Jesus may not love him, but striker Junya Tanaka is not looking back in anger.

Frozen out at Portuguese powerhouse Sporting Lisbon by coach Jorge Jesus, Tanaka has instead vowed to reproduce the kind of form that got him a move to Europe in the first place, after returning on loan to former J. League champions Kashiwa Reysol.

“The main objective for me now is to deliver results and score goals for the sake of the team and for me personally. I am a striker and that is my job after all,” Tanaka told Kyodo News after Reysol’s 3-0 preseason derby defeat to second-division JEF United Chiba on Sunday.

The 28-year-old Tanaka moved to Sporting in June 2014 and scored five goals in 17 league appearances in his first season.

But the arrival of Jesus last June proved to be a turning point.

Tanaka saw little action from that point onward. He played in a 1-0 win over Rio Ave on June 23 but was unused until October last year in a Portuguese Cup third-round 4-0 win away to Vilafranquense.

He went on to make just four more appearances, one in the Europa League and three in the league, the last a 1-0 defeat to Uniao on Dec. 20.

“When you don’t play for (about) six months . . . you are training while not getting used in matches, that gets you into bad shape and every day is just passing. You forget about soccer don’t you? The shelf life of a footballer is short and I thought that was the worst position to be in,” said Tanaka.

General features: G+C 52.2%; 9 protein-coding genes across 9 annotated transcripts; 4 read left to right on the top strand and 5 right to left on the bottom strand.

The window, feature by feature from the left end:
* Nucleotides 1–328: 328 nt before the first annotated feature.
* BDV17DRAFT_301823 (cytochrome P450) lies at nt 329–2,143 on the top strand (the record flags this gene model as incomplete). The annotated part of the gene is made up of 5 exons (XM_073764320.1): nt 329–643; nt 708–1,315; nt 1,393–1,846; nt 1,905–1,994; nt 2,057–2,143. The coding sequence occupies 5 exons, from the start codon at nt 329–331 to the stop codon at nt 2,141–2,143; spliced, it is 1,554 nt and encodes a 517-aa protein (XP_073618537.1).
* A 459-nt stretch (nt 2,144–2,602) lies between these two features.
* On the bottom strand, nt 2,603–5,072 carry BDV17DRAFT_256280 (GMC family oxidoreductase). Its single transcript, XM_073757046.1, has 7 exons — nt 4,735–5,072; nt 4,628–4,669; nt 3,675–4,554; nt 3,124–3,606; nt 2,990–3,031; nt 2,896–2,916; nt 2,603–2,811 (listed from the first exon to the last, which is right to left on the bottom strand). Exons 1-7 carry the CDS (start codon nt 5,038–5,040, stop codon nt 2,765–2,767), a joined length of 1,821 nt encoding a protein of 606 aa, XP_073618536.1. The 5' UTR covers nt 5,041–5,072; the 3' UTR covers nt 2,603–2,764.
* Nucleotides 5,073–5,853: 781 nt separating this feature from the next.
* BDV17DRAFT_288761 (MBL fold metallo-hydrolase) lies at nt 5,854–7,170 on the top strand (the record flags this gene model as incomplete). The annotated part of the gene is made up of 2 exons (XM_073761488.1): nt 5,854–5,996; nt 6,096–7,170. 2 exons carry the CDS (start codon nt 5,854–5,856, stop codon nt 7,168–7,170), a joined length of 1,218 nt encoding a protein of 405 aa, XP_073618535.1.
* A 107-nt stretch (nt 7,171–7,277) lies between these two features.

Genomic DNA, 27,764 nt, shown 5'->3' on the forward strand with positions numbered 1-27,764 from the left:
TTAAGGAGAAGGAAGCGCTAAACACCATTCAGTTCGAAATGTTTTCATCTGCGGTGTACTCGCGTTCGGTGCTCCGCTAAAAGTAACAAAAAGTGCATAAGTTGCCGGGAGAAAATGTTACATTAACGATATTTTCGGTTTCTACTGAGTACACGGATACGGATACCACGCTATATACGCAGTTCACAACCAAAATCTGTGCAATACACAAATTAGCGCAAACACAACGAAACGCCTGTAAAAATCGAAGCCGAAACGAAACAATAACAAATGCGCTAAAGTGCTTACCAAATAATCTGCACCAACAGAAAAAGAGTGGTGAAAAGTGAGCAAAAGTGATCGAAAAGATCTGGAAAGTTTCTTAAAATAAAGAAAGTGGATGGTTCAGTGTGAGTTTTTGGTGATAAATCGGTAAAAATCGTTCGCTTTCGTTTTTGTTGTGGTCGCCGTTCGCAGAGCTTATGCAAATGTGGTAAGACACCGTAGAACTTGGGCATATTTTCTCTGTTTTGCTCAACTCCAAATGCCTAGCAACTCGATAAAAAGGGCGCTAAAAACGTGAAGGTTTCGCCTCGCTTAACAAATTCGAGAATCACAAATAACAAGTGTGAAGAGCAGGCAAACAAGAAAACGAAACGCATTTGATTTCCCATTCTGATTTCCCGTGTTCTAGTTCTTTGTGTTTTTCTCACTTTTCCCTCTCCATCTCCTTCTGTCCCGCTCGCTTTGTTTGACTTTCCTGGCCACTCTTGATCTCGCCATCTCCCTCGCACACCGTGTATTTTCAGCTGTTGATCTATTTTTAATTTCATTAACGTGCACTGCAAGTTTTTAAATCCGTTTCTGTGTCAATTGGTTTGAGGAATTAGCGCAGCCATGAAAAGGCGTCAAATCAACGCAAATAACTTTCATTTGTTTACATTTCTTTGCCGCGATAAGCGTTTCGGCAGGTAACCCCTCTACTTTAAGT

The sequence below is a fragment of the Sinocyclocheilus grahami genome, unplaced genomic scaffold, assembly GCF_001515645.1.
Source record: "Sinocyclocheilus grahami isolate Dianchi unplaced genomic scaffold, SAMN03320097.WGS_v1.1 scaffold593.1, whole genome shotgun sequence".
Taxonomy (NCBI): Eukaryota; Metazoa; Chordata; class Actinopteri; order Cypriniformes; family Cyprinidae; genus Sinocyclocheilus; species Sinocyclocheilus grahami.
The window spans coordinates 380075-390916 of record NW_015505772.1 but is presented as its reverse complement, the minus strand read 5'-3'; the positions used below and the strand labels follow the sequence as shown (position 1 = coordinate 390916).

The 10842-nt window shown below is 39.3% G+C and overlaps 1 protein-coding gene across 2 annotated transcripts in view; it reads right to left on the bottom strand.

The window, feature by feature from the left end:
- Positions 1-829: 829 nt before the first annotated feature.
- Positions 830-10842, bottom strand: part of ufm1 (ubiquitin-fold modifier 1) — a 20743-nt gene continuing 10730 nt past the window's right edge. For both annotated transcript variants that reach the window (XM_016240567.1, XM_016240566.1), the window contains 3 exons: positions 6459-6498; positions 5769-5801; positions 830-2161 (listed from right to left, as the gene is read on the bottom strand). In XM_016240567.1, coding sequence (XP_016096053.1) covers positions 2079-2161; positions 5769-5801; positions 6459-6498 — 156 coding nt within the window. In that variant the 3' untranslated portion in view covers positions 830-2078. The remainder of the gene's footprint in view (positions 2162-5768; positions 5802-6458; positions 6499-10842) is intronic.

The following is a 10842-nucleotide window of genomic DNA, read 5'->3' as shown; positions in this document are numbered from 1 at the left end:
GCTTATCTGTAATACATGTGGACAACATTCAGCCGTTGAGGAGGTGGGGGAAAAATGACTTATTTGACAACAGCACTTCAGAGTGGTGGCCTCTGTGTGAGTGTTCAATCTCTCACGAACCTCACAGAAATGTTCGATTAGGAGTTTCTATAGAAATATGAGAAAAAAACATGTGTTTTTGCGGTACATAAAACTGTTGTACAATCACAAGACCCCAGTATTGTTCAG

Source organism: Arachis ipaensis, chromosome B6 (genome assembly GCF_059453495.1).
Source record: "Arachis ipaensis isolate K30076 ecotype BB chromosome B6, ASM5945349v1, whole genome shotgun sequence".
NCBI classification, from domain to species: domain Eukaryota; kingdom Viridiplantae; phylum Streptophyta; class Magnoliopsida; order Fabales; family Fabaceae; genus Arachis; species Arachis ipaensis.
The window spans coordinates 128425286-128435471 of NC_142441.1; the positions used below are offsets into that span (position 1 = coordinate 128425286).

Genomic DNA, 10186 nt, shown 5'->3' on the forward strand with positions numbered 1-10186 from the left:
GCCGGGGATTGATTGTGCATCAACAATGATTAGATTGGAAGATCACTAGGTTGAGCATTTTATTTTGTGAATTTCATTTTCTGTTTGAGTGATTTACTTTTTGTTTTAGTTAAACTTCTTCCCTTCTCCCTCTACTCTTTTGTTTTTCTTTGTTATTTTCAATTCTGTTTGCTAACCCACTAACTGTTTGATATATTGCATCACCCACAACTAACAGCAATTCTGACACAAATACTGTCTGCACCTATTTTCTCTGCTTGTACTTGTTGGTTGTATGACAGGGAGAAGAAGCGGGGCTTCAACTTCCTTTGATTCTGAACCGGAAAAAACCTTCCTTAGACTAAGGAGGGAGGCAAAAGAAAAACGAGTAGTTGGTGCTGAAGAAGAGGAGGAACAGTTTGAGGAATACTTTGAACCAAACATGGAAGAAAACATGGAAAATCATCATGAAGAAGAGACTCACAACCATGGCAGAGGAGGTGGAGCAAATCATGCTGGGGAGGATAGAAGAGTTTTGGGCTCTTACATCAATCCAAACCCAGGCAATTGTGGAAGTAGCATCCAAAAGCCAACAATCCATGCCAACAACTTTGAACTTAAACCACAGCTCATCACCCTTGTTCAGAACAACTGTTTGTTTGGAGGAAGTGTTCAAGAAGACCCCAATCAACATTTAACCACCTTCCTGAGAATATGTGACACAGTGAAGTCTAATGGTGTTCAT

While he admits the change in coach was a “massive factor” in his lack of playing time, there was no trace of bitterness in his voice when he looked back at the time he spent in Portugal and says he gained confidence from his first season at Sporting.

“I responded well, but (a lot) depends on your coach,” he said earlier this month on his return to Reysol. “(Jesus) was demanding higher quality and tried to get great players, quick strong players rather than put his trust in the ones he already had when he arrived.

“But that is soccer. I’m under no illusions. It’s all part and parcel of the job. I thought if I can’t play there, then it is better to be at a club where I can play.”

Tanaka’s return is a boost for Reysol, who ahead of the new season have lost a number of key personnel who helped the club win the J. League title in their first season back in the top flight in 2011.

Goalkeeper Takanori Sugeno has moved to Kyoto Sanga and former Japan striker Masato Kudo, from whom Tanaka inherits the No. 9 shirt, is trying his luck with MLS club Vancouver Whitecaps.

London Olympic defender Daisuke Suzuki has also left, while Brazilian striker Cristiano has returned to Ventforet Kofu.

“I am really fired up,” said Tanaka. “I want to show that I can get the job done in every training session, not forget what I learned in Portugal and give 100 percent.”

The language skills Tanaka picked up in Portugal will also be an added bonus, with Brazilian coach Milton Mendes taking charge of the team after Tatsuma Yoshida stepped down after one year in charge and moved to Albirex Niigata.

“I can speak to the coach directly and I have conveyed to him directly my feelings, that I want us to win the league,” he said. “The coach spent a long time in Portugal so it is easy to imagine what he wants.”

Asked whether his ultimate goal is to get back to Europe, Tanaka said he was just focused on the task at hand.

“I don’t know what the future holds but I just have to work hard every day,” he said. “The fruit of the hard work I put in was what got me a move to Europe in the first place. As long as I am here I just have to get the job done and am not looking beyond that right now.”

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